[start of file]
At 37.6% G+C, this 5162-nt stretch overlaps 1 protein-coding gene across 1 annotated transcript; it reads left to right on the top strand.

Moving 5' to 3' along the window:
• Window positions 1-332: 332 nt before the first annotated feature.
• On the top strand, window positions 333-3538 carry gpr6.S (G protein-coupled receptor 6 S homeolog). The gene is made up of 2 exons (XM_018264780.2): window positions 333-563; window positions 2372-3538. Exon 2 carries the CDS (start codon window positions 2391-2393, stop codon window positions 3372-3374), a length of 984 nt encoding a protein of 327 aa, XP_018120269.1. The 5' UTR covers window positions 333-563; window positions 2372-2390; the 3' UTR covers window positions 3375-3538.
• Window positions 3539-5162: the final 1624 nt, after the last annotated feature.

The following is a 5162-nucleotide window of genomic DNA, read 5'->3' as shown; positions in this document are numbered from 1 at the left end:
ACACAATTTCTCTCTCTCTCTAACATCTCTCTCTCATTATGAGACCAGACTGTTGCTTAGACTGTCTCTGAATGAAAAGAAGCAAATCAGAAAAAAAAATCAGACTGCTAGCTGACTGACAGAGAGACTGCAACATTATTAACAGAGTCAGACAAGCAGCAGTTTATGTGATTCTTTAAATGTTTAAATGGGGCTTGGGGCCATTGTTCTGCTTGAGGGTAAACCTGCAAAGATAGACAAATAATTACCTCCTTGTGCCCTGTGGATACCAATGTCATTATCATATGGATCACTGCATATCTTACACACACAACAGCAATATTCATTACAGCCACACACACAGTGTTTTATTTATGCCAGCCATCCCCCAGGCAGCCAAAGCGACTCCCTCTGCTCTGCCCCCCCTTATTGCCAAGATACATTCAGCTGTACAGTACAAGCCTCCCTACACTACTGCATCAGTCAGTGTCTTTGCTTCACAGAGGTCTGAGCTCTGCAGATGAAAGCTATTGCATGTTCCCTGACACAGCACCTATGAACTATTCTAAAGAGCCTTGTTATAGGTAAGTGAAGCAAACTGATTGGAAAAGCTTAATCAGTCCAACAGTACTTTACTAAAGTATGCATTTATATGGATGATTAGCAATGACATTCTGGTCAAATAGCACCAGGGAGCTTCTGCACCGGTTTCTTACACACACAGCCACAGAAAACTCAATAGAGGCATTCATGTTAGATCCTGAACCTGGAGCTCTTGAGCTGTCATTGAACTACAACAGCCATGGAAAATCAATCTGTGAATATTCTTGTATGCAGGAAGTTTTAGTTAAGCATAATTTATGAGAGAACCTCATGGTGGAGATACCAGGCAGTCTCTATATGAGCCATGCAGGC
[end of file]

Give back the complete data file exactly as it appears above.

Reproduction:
At 37.6% G+C, this 5162-nt stretch overlaps 1 protein-coding gene across 1 annotated transcript; it reads left to right on the top strand.

Moving 5' to 3' along the window:
• Window positions 1-332: 332 nt before the first annotated feature.
• On the top strand, window positions 333-3538 carry gpr6.S (G protein-coupled receptor 6 S homeolog). The gene is made up of 2 exons (XM_018264780.2): window positions 333-563; window positions 2372-3538. Exon 2 carries the CDS (start codon window positions 2391-2393, stop codon window positions 3372-3374), a length of 984 nt encoding a protein of 327 aa, XP_018120269.1. The 5' UTR covers window positions 333-563; window positions 2372-2390; the 3' UTR covers window positions 3375-3538.
• Window positions 3539-5162: the final 1624 nt, after the last annotated feature.

The following is a 5162-nucleotide window of genomic DNA, read 5'->3' as shown; positions in this document are numbered from 1 at the left end:
ACACAATTTCTCTCTCTCTCTAACATCTCTCTCTCATTATGAGACCAGACTGTTGCTTAGACTGTCTCTGAATGAAAAGAAGCAAATCAGAAAAAAAAATCAGACTGCTAGCTGACTGACAGAGAGACTGCAACATTATTAACAGAGTCAGACAAGCAGCAGTTTATGTGATTCTTTAAATGTTTAAATGGGGCTTGGGGCCATTGTTCTGCTTGAGGGTAAACCTGCAAAGATAGACAAATAATTACCTCCTTGTGCCCTGTGGATACCAATGTCATTATCATATGGATCACTGCATATCTTACACACACAACAGCAATATTCATTACAGCCACACACACAGTGTTTTATTTATGCCAGCCATCCCCCAGGCAGCCAAAGCGACTCCCTCTGCTCTGCCCCCCCTTATTGCCAAGATACATTCAGCTGTACAGTACAAGCCTCCCTACACTACTGCATCAGTCAGTGTCTTTGCTTCACAGAGGTCTGAGCTCTGCAGATGAAAGCTATTGCATGTTCCCTGACACAGCACCTATGAACTATTCTAAAGAGCCTTGTTATAGGTAAGTGAAGCAAACTGATTGGAAAAGCTTAATCAGTCCAACAGTACTTTACTAAAGTATGCATTTATATGGATGATTAGCAATGACATTCTGGTCAAATAGCACCAGGGAGCTTCTGCACCGGTTTCTTACACACACAGCCACAGAAAACTCAATAGAGGCATTCATGTTAGATCCTGAACCTGGAGCTCTTGAGCTGTCATTGAACTACAACAGCCATGGAAAATCAATCTGTGAATATTCTTGTATGCAGGAAGTTTTAGTTAAGCATAATTTATGAGAGAACCTCATGGTGGAGATACCAGGCAGTCTCTATATGAGCCATGCAGGC